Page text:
Visual Sites of National Recollection in Twentieth and Twenty-first Century East Asia
Edited by Alison J. Miller and Eunyoung Park
We are seeking chapter proposals for an edited volume titled Transposed Memory: Visual Sites of National Recollection in Twentieth and Twenty-first Century East Asia, originating from a 2021 College Art Association annual conference session of the same name.
In twentieth and twenty-first century East Asia the establishment of modern nations and the shared experiences of wars, political conflicts, the colonial period, and Cold War tensions, among other historical events, contributed to sites and images of memory as widely produced, reproduced, and circulated. These sites and images, commissioned and produced by diverse agents, played a central role in constructing national narratives and collective identities, controlling or mediating domestic and international politics, crystallizing and visualizing forgetting and loss into material forms, and sustaining, intervening in, and resisting collective memories.
In Transposed Memory we seek to foster cross-cultural dialogues on memory and to illuminate geographical and cultural dynamics in East Asia by inviting chapter contributions on the range of site markers and visual signs of memory produced in modern and contemporary East Asia, from the traditional forms of monument, memorial, and museum to more recent forms such as participatory memorials, counter-monuments, and contemporary artists’ critical responses to collective memories. We welcome work from a variety of approaches, looking at a wide geographic and temporal spread, and considering diverse mediums, visual forms, and topics of memory construction.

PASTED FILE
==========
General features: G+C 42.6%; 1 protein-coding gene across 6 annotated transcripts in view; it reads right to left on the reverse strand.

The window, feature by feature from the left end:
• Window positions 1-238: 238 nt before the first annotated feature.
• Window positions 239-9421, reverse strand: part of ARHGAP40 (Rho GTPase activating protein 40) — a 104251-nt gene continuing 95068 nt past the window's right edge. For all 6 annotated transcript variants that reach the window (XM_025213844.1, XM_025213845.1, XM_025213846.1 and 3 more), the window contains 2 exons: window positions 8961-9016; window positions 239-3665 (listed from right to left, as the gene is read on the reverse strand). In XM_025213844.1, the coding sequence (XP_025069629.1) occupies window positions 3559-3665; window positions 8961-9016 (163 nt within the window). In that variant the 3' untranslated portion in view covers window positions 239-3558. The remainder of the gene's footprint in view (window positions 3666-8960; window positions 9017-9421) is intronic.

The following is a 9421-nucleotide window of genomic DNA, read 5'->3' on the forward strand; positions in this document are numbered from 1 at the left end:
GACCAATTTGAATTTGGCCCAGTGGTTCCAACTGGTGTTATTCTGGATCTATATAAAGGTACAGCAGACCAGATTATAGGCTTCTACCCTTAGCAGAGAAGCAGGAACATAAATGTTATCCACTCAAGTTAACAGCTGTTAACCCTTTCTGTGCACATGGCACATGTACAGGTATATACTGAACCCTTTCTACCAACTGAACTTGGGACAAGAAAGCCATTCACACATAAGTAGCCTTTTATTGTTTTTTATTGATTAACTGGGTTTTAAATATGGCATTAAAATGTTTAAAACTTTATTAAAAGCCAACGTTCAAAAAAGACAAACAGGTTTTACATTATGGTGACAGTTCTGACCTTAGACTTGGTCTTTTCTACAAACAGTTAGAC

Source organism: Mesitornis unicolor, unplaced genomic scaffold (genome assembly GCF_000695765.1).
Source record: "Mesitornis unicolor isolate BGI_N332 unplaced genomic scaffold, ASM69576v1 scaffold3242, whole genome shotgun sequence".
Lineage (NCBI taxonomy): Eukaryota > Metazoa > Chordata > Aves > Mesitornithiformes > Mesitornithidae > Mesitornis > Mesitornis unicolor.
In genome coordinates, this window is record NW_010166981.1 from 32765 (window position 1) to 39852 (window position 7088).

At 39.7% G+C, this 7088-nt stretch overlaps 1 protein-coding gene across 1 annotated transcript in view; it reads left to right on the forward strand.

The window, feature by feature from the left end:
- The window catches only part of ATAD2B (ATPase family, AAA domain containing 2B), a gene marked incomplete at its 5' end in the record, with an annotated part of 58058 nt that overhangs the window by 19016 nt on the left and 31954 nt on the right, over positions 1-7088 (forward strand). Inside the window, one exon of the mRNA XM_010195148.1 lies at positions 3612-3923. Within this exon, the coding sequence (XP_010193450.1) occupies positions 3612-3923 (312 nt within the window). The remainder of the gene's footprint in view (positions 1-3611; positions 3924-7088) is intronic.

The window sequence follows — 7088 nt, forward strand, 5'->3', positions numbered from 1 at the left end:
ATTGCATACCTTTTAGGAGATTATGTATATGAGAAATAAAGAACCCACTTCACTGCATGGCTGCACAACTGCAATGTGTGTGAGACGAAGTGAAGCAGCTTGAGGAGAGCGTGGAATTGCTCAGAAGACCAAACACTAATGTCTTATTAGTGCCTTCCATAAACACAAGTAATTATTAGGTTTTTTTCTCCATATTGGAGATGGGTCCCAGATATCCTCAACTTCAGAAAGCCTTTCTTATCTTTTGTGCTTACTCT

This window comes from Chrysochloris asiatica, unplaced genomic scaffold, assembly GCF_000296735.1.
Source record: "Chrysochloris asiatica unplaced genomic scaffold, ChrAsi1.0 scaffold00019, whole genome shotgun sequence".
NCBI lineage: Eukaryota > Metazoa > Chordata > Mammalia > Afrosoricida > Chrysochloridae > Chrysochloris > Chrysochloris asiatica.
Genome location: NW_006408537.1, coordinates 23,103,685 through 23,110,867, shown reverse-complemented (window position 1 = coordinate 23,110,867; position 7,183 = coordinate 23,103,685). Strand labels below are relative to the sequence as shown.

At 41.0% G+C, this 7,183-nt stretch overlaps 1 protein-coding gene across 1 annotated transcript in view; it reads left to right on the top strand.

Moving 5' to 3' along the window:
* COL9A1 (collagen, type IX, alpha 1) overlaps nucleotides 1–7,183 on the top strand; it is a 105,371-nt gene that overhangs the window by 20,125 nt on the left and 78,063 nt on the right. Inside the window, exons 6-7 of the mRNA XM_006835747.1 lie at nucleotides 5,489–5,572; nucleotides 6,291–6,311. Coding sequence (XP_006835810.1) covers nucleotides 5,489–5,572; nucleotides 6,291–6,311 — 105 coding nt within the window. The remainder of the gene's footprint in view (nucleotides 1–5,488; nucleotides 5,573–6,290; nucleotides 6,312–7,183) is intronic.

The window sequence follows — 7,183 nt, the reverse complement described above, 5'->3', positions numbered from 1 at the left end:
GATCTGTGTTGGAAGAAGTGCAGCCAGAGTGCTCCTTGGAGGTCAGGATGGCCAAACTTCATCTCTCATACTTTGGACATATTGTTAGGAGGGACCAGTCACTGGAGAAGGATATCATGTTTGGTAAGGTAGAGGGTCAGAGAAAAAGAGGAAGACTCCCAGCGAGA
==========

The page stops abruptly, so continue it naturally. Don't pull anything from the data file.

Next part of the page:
Potential chapter topics may include, but are not limited to, the following examples: How do monuments and memorials shape, institutionalize, and reconstruct collective memories and national identities? How do sites and images of memory undergo transformation and gain new social contexts with periodical and political changes? How do visual forms and materiality shape collective remembering and forgetting? What is the viewer’s engagement with and lived experiences of sites and images of memory? What role does memory have in visual culture and politics in East Asia? How does collective memory forge East Asian relations, represented by the recent “memory war”?
Proposals should be 250-300 words, accompanied by a CV. Chapters will be in the 6,000-8,000 word range. Please email proposals to firstname.lastname@example.org and email@example.com. The deadline for proposal submissions is June 1, 2021.
Alison J. Miller is Assistant Professor of Art History at the University of the South (Sewanee). She specializes in modern and contemporary Japanese art, images of the Japanese empress, and gender in visual culture.
Eunyoung Park is Assistant Professor of Art History at Case Western Reserve University. She specializes in contemporary Korean art, with a research focus on issues of identity, globalization, and contemporaneity.